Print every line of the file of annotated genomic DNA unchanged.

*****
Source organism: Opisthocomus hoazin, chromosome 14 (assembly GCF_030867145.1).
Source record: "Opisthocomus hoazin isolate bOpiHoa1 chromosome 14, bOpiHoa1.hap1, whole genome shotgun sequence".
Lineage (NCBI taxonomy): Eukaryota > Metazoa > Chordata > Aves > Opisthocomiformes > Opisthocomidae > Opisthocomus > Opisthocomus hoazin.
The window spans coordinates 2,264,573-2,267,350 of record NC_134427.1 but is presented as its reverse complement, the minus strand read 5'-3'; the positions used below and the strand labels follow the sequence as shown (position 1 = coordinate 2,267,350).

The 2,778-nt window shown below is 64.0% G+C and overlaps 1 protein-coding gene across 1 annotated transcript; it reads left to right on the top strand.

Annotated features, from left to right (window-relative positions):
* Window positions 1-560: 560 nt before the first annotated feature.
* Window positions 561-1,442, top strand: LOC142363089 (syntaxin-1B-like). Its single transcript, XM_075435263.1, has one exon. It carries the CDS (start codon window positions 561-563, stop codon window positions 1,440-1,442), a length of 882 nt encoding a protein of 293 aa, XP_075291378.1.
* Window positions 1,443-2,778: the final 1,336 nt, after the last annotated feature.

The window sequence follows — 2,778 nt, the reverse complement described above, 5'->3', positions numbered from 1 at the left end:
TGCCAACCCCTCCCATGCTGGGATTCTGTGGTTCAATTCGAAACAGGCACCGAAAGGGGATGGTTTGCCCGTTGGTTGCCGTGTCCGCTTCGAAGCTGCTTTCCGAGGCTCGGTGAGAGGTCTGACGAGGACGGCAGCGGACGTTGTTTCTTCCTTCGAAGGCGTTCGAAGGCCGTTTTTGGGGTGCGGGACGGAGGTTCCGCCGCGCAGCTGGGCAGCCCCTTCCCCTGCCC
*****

Source organism: Opisthocomus hoazin, chromosome 14 (assembly GCF_030867145.1).
Source record: "Opisthocomus hoazin isolate bOpiHoa1 chromosome 14, bOpiHoa1.hap1, whole genome shotgun sequence".
Lineage (NCBI taxonomy): Eukaryota > Metazoa > Chordata > Aves > Opisthocomiformes > Opisthocomidae > Opisthocomus > Opisthocomus hoazin.
The window spans coordinates 2,264,573-2,267,350 of record NC_134427.1 but is presented as its reverse complement, the minus strand read 5'-3'; the positions used below and the strand labels follow the sequence as shown (position 1 = coordinate 2,267,350).

The 2,778-nt window shown below is 64.0% G+C and overlaps 1 protein-coding gene across 1 annotated transcript; it reads left to right on the top strand.

Annotated features, from left to right (window-relative positions):
* Window positions 1-560: 560 nt before the first annotated feature.
* Window positions 561-1,442, top strand: LOC142363089 (syntaxin-1B-like). Its single transcript, XM_075435263.1, has one exon. It carries the CDS (start codon window positions 561-563, stop codon window positions 1,440-1,442), a length of 882 nt encoding a protein of 293 aa, XP_075291378.1.
* Window positions 1,443-2,778: the final 1,336 nt, after the last annotated feature.

The window sequence follows — 2,778 nt, the reverse complement described above, 5'->3', positions numbered from 1 at the left end:
TGCCAACCCCTCCCATGCTGGGATTCTGTGGTTCAATTCGAAACAGGCACCGAAAGGGGATGGTTTGCCCGTTGGTTGCCGTGTCCGCTTCGAAGCTGCTTTCCGAGGCTCGGTGAGAGGTCTGACGAGGACGGCAGCGGACGTTGTTTCTTCCTTCGAAGGCGTTCGAAGGCCGTTTTTGGGGTGCGGGACGGAGGTTCCGCCGCGCAGCTGGGCAGCCCCTTCCCCTGCCC